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Strong health systems critical in addressing health threats in the African Region

Brazzaville, 8 April 2015 – The World Health Organization (WHO) Regional Director for Africa, Dr Matshidiso Moeti has called on the Diplomatic Corps accredited to the Republic of Congo to advocate with their national governments to strengthen health systems to be able to address the health challenges facing the African Region. She briefed the diplomats about the on-going Ebola epidemic in West Africa, current and emerging health threats in the WHO African Region, progress towards the Millennium Development Goals (MDGs), and the strategic priorities for WHO’s work in the Region for 2015-2020. The Regional Director underscored the importance of strong national health systems to be able to withstand epidemics and emergencies while delivering essential health services to people who need them most. Dr Moeti pointed out that the Ebola epidemic has had devastating impacts on families, livelihoods, security, health workforce, service delivery and overall socioeconomic development of the seve…
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WHO staff on the ground essential to breaking Ebola transmission chains

Freetown/ Brazzaville, 24 August 2015 – Ongoing efforts to get to zero Ebola cases in Sierra Leone are yielding good results. This follows a massive deployment of experts by the World Health Organization and partners, to track and break each and every transmission chain of Ebola virus disease (EVD) through linking intensive community engagement and social mobilization efforts with surveillance and contact tracing.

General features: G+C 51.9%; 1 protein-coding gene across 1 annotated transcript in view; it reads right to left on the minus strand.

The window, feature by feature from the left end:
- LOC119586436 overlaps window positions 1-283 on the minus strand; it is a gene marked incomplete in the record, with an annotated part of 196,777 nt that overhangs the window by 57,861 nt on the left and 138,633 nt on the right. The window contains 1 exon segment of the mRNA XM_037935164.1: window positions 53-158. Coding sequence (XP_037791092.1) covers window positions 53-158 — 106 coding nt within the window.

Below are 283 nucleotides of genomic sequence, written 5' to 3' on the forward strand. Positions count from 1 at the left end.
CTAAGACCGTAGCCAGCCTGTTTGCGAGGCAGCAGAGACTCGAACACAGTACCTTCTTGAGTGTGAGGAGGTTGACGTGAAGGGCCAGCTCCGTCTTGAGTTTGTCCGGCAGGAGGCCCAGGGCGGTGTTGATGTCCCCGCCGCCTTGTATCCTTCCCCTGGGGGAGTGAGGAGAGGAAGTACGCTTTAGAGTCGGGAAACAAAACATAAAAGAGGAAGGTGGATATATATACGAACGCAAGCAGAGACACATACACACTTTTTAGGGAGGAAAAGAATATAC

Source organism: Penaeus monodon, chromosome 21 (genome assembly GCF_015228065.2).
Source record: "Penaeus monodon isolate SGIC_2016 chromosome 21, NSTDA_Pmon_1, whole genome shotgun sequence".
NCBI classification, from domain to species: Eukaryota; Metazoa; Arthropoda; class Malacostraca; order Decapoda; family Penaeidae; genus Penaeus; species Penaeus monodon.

The tracking and breaking of transmission chains requires tremendous numbers of qualified staff to work with the communities to identify if a person has been in contact with someone infected with EVD, monitor them for symptoms for up to 21 days, and to quickly isolate and treat them in a treatment centre if symptoms develop. 

“Stopping Ebola transmission chains has required rapid mobilization of human and financial resources; this has been my top priority since my appointment,” says Dr Matshidiso Moeti, WHO Regional Director for Africa. 

“Over 530 highly-skilled staff are curr…

Renowned public health experts and leaders endorse a vision for an Africa Health Transformation Programme to enhance health in the African Region

An Independent Advisory Group (IAG), comprising renowned public health experts and leaders, has endorsed the Africa Health Transformation Programme 2015–2020: a vision for universal health coverage, proposed by Dr Moeti, the World Health Organization Regional Director for Africa. At its inaugural meeting held in Johannesburg from 4-5 May 2015, the IAG congratulated the Regional Director for convening the IAG and for her vision, calling it a step in the right direction and a testimony to her personal commitment to change the work of WHO in the African Region. In her opening remarks, Dr Moeti observed that addressing the health challenges in the African Region required rethinking of the way the WHO Secretariat approaches the planning and implementation of health programmes and services in support to Member States.  It is expected that the implementation of the Transformation Programme will address the unacceptable inequities and injustices in the Region’s health development. “We are ta…

WHO Regional Director applauds the contribution of communities in the fight against Ebola in Liberia

Monrovia, 22 April 2014 - The WHO Regional Director for Africa Dr Matshidiso Moeti has underscored the importance of involving the communities in the fight against Ebola.